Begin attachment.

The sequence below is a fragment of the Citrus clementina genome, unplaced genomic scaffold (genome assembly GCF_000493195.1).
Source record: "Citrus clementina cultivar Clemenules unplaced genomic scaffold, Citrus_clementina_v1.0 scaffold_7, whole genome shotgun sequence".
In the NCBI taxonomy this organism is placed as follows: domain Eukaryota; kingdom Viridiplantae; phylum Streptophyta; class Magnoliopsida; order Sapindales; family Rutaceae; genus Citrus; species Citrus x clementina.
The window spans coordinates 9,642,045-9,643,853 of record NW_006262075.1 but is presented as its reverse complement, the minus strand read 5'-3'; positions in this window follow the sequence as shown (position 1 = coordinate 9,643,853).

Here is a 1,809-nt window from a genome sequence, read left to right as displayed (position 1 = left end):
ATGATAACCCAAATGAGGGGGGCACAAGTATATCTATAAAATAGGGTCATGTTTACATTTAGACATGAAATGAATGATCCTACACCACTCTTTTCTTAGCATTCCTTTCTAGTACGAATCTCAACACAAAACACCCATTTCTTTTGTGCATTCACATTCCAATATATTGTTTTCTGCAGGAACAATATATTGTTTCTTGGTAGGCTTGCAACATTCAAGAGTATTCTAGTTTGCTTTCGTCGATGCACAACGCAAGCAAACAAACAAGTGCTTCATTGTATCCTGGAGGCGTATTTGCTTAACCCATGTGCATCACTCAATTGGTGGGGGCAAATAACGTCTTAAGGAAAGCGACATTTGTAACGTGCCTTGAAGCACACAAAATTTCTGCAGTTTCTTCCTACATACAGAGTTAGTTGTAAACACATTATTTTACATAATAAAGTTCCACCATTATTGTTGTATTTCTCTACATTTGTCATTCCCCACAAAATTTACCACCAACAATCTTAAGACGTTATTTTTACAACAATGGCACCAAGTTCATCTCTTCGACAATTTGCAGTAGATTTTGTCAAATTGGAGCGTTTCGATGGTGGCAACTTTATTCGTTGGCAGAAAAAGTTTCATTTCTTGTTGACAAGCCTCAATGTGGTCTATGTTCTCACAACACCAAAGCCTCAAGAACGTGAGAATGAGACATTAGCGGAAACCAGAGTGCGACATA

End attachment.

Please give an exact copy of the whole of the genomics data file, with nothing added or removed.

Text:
The sequence below is a fragment of the Citrus clementina genome, unplaced genomic scaffold (genome assembly GCF_000493195.1).
Source record: "Citrus clementina cultivar Clemenules unplaced genomic scaffold, Citrus_clementina_v1.0 scaffold_7, whole genome shotgun sequence".
In the NCBI taxonomy this organism is placed as follows: domain Eukaryota; kingdom Viridiplantae; phylum Streptophyta; class Magnoliopsida; order Sapindales; family Rutaceae; genus Citrus; species Citrus x clementina.
The window spans coordinates 9,642,045-9,643,853 of record NW_006262075.1 but is presented as its reverse complement, the minus strand read 5'-3'; positions in this window follow the sequence as shown (position 1 = coordinate 9,643,853).

Here is a 1,809-nt window from a genome sequence, read left to right as displayed (position 1 = left end):
ATGATAACCCAAATGAGGGGGGCACAAGTATATCTATAAAATAGGGTCATGTTTACATTTAGACATGAAATGAATGATCCTACACCACTCTTTTCTTAGCATTCCTTTCTAGTACGAATCTCAACACAAAACACCCATTTCTTTTGTGCATTCACATTCCAATATATTGTTTTCTGCAGGAACAATATATTGTTTCTTGGTAGGCTTGCAACATTCAAGAGTATTCTAGTTTGCTTTCGTCGATGCACAACGCAAGCAAACAAACAAGTGCTTCATTGTATCCTGGAGGCGTATTTGCTTAACCCATGTGCATCACTCAATTGGTGGGGGCAAATAACGTCTTAAGGAAAGCGACATTTGTAACGTGCCTTGAAGCACACAAAATTTCTGCAGTTTCTTCCTACATACAGAGTTAGTTGTAAACACATTATTTTACATAATAAAGTTCCACCATTATTGTTGTATTTCTCTACATTTGTCATTCCCCACAAAATTTACCACCAACAATCTTAAGACGTTATTTTTACAACAATGGCACCAAGTTCATCTCTTCGACAATTTGCAGTAGATTTTGTCAAATTGGAGCGTTTCGATGGTGGCAACTTTATTCGTTGGCAGAAAAAGTTTCATTTCTTGTTGACAAGCCTCAATGTGGTCTATGTTCTCACAACACCAAAGCCTCAAGAACGTGAGAATGAGACATTAGCGGAAACCAGAGTGCGACATA